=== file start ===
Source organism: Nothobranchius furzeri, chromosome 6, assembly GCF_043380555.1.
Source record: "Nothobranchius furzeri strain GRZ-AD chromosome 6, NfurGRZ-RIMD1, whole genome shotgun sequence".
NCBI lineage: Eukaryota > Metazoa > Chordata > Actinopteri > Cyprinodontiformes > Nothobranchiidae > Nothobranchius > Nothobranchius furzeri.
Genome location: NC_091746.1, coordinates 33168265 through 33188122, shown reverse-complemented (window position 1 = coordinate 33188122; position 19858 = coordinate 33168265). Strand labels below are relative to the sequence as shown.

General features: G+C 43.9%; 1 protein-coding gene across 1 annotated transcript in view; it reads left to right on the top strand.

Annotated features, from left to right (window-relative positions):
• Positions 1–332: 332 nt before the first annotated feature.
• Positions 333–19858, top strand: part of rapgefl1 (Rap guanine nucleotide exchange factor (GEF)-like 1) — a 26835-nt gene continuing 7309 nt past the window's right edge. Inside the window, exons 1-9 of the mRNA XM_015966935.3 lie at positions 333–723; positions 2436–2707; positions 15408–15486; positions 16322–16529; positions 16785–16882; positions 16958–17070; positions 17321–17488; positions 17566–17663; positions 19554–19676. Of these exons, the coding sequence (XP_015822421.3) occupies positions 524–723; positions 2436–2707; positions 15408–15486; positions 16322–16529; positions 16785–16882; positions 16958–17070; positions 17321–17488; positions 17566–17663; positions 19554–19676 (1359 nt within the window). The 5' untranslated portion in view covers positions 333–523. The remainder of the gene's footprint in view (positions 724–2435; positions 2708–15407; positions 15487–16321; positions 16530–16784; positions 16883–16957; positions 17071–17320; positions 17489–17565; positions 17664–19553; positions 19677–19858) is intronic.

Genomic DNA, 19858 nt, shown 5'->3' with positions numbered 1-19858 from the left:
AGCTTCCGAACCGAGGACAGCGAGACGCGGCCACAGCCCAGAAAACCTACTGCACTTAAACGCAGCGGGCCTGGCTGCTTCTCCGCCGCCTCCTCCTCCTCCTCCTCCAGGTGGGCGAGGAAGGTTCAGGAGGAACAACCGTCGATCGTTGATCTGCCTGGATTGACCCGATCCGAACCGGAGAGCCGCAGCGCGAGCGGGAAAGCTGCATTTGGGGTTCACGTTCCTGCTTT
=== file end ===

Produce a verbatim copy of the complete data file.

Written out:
Source organism: Nothobranchius furzeri, chromosome 6, assembly GCF_043380555.1.
Source record: "Nothobranchius furzeri strain GRZ-AD chromosome 6, NfurGRZ-RIMD1, whole genome shotgun sequence".
NCBI lineage: Eukaryota > Metazoa > Chordata > Actinopteri > Cyprinodontiformes > Nothobranchiidae > Nothobranchius > Nothobranchius furzeri.
Genome location: NC_091746.1, coordinates 33168265 through 33188122, shown reverse-complemented (window position 1 = coordinate 33188122; position 19858 = coordinate 33168265). Strand labels below are relative to the sequence as shown.

General features: G+C 43.9%; 1 protein-coding gene across 1 annotated transcript in view; it reads left to right on the top strand.

Annotated features, from left to right (window-relative positions):
• Positions 1–332: 332 nt before the first annotated feature.
• Positions 333–19858, top strand: part of rapgefl1 (Rap guanine nucleotide exchange factor (GEF)-like 1) — a 26835-nt gene continuing 7309 nt past the window's right edge. Inside the window, exons 1-9 of the mRNA XM_015966935.3 lie at positions 333–723; positions 2436–2707; positions 15408–15486; positions 16322–16529; positions 16785–16882; positions 16958–17070; positions 17321–17488; positions 17566–17663; positions 19554–19676. Of these exons, the coding sequence (XP_015822421.3) occupies positions 524–723; positions 2436–2707; positions 15408–15486; positions 16322–16529; positions 16785–16882; positions 16958–17070; positions 17321–17488; positions 17566–17663; positions 19554–19676 (1359 nt within the window). The 5' untranslated portion in view covers positions 333–523. The remainder of the gene's footprint in view (positions 724–2435; positions 2708–15407; positions 15487–16321; positions 16530–16784; positions 16883–16957; positions 17071–17320; positions 17489–17565; positions 17664–19553; positions 19677–19858) is intronic.

Genomic DNA, 19858 nt, shown 5'->3' with positions numbered 1-19858 from the left:
AGCTTCCGAACCGAGGACAGCGAGACGCGGCCACAGCCCAGAAAACCTACTGCACTTAAACGCAGCGGGCCTGGCTGCTTCTCCGCCGCCTCCTCCTCCTCCTCCTCCAGGTGGGCGAGGAAGGTTCAGGAGGAACAACCGTCGATCGTTGATCTGCCTGGATTGACCCGATCCGAACCGGAGAGCCGCAGCGCGAGCGGGAAAGCTGCATTTGGGGTTCACGTTCCTGCTTT